As of the 2010 United States Census, there were 244,826 people, 90,218 households, and 66,335 families residing in the county.[47] The population density was 560.1 inhabitants per square mile (216.3/km2). There were 95,554 housing units at an average density of 218.6 per square mile (84.4/km2).[48] The racial makeup of the county was 81.2% white, 12.7% black or African American, 2.4% Asian, 0.3% American Indian, 0.1% Pacific islander, 0.9% from other races, and 2.5% from two or more races. Those of Hispanic or Latino origin made up 3.5% of the population.[47] In terms of ancestry, 28.1% were German, 19.8% were Irish, 12.2% were English, 9.9% were Italian, 6.8% were Polish, and 6.2% were American.[49]

Of the 90,218 households, 36.6% had children under the age of 18 living with them, 57.9% were married couples living together, 11.3% had a female householder with no husband present, 26.5% were non-families, and 21.5% of all households were made up of individuals. The average household size was 2.68 and the average family size was 3.13. The median age was 39.4 years.[47]

The median income for a household in the county was $77,010 and the median income for a family was $88,370. Males had a median income of $59,734 versus $44,706 for females. The per capita income for the county was $33,559. About 4.0% of families and 5.6% of the population were below the poverty line, including 7.3% of those under age 18 and 5.9% of those age 65 or over.[50]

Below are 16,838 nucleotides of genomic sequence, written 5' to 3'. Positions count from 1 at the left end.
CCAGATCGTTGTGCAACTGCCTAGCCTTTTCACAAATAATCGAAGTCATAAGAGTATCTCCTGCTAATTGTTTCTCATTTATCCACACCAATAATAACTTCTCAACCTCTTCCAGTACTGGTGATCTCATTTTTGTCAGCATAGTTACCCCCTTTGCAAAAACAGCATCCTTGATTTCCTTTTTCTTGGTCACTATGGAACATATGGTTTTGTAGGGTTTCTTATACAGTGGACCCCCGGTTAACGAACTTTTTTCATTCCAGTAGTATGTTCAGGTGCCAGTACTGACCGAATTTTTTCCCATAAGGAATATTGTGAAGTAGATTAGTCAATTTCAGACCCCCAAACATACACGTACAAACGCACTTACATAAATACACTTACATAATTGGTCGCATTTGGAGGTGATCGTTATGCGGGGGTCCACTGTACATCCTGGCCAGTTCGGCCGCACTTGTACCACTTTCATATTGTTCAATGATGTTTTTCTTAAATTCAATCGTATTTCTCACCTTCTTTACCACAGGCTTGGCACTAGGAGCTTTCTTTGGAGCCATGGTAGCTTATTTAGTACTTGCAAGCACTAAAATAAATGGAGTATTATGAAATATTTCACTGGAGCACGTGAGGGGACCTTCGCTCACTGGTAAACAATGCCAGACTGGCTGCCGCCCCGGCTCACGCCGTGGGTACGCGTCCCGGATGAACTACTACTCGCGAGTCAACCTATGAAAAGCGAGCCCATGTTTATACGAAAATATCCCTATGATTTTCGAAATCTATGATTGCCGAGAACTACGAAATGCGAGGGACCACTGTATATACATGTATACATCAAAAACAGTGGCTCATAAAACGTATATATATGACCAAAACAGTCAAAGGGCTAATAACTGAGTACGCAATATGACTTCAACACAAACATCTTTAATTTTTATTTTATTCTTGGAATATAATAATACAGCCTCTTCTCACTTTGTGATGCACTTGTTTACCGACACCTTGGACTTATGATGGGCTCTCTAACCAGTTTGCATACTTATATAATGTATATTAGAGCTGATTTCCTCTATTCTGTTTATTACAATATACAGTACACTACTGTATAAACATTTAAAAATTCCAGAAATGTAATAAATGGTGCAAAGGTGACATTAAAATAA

According to the Maryland Department of Business and Economic Development, the following were the top employers in Harford County:

Employer # of Employees
Nov. 2014[51]
# of Employees
Dec. 2011[52]
Aberdeen Proving Ground 16,797 15,582
Upper Chesapeake Health 3,129 2,900
Rite Aid
(Mid-Atlantic Customer Support Center)
1,300 1,500
Kohl's 1,255 NA
Harford Community College 1,029 982
Klein's ShopRite of Maryland 1,000 800
Wal-Mart 900 497
Jacobs Technology 865 787
Home Depot 500 NA
Target Corporation 500 495
Wegmans Food Markets 499 525
BSC America 475 250
American Infrastructure 445 352
Macy's 431 NA
Booz Allen Hamilton 430 NA
McDonald's 420 NA
Computer Sciences Corporation (CSC) 410 415
Frito-Lay 379 435
Sephora USA 378 454
(formerly SAIC)
370 607
Independent Can 350 NA
Saks Fifth Avenue 320 525
CACI 313 292
APG Federal Credit Union 305 NA
SafeNet 300 NA
Areas USA 251 NA
Citizens Care & Rehabilitation Center 250 250
Dixie Construction 250 NA
Jones Junction Auto Group 250 NA
Northrop Grumman 250 250
Redner's Markets 250 250
Wawa 250 252
Giant Food 249 378
Mars Super Markets 249 NA
L-3 Communications NA 400
Alcore NA 350
Blue Dot of Maryland NA 330
Custom Direct NA 295
Weis Markets NA 290
Constar NA 251
Arc of Harford County NA 250


The Susquehanna Symphony Orchestra, formerly the Harford Community Orchestra, is an orchestra that is based in Harford County. The group is made up of about 80 musicians from many professions.

The Havre De Grace Decoy Museum is a museum dedicated to working and decorative decoys used on the Chesapeake Bay.

Harford Community College hosts many cultural spots. The Student Center hosts the Chesapeake Gallery, a collection of artwork from established artists, as well as students and faculty, and the Chesapeake Theater, a theater venue used by the Phoenix Festival Theater Company, a student run theater group.

Harford Community College also has the Joppa Hall, which houses the Blackbox Theatre, an additional theater venue used by the Harford Dance Theater Company and the HCC Actors Guild. The Joppa Hall also houses the Joppa Recital Halls, a venue for musical performances.

Also at HCC is the Hays-Heighe House, a museum dedicated to the history of Harford County.